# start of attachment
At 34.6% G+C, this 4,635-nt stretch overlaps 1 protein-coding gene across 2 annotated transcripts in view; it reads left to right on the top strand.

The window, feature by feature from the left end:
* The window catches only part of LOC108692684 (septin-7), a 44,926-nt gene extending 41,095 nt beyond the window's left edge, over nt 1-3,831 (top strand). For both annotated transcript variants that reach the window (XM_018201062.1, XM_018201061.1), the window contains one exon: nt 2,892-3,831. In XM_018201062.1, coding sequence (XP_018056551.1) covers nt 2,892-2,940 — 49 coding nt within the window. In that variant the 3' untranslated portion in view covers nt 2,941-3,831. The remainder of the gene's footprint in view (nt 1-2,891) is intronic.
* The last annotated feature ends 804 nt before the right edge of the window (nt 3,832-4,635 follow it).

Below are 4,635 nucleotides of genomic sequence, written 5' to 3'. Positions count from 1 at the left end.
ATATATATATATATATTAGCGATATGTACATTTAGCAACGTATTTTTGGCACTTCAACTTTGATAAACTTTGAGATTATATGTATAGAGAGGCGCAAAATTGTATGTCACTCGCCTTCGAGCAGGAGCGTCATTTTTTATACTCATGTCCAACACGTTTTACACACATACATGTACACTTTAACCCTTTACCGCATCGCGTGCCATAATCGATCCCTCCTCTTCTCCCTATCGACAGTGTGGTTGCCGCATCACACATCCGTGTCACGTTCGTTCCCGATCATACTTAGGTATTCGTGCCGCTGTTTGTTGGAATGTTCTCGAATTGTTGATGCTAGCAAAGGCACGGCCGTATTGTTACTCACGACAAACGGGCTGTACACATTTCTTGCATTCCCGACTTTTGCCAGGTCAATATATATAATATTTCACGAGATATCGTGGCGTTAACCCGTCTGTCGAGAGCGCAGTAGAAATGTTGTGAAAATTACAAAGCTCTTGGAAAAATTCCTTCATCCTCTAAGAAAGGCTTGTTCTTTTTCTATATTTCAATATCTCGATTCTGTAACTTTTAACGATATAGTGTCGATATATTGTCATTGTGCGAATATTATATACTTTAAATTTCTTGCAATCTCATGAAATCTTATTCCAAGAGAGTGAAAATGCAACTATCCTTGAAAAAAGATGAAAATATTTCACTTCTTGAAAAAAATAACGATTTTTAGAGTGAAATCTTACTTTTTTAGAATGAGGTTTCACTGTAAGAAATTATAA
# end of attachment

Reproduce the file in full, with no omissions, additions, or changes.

At 34.6% G+C, this 4,635-nt stretch overlaps 1 protein-coding gene across 2 annotated transcripts in view; it reads left to right on the top strand.

The window, feature by feature from the left end:
* The window catches only part of LOC108692684 (septin-7), a 44,926-nt gene extending 41,095 nt beyond the window's left edge, over nt 1-3,831 (top strand). For both annotated transcript variants that reach the window (XM_018201062.1, XM_018201061.1), the window contains one exon: nt 2,892-3,831. In XM_018201062.1, coding sequence (XP_018056551.1) covers nt 2,892-2,940 — 49 coding nt within the window. In that variant the 3' untranslated portion in view covers nt 2,941-3,831. The remainder of the gene's footprint in view (nt 1-2,891) is intronic.
* The last annotated feature ends 804 nt before the right edge of the window (nt 3,832-4,635 follow it).

Below are 4,635 nucleotides of genomic sequence, written 5' to 3'. Positions count from 1 at the left end.
ATATATATATATATATTAGCGATATGTACATTTAGCAACGTATTTTTGGCACTTCAACTTTGATAAACTTTGAGATTATATGTATAGAGAGGCGCAAAATTGTATGTCACTCGCCTTCGAGCAGGAGCGTCATTTTTTATACTCATGTCCAACACGTTTTACACACATACATGTACACTTTAACCCTTTACCGCATCGCGTGCCATAATCGATCCCTCCTCTTCTCCCTATCGACAGTGTGGTTGCCGCATCACACATCCGTGTCACGTTCGTTCCCGATCATACTTAGGTATTCGTGCCGCTGTTTGTTGGAATGTTCTCGAATTGTTGATGCTAGCAAAGGCACGGCCGTATTGTTACTCACGACAAACGGGCTGTACACATTTCTTGCATTCCCGACTTTTGCCAGGTCAATATATATAATATTTCACGAGATATCGTGGCGTTAACCCGTCTGTCGAGAGCGCAGTAGAAATGTTGTGAAAATTACAAAGCTCTTGGAAAAATTCCTTCATCCTCTAAGAAAGGCTTGTTCTTTTTCTATATTTCAATATCTCGATTCTGTAACTTTTAACGATATAGTGTCGATATATTGTCATTGTGCGAATATTATATACTTTAAATTTCTTGCAATCTCATGAAATCTTATTCCAAGAGAGTGAAAATGCAACTATCCTTGAAAAAAGATGAAAATATTTCACTTCTTGAAAAAAATAACGATTTTTAGAGTGAAATCTTACTTTTTTAGAATGAGGTTTCACTGTAAGAAATTATAA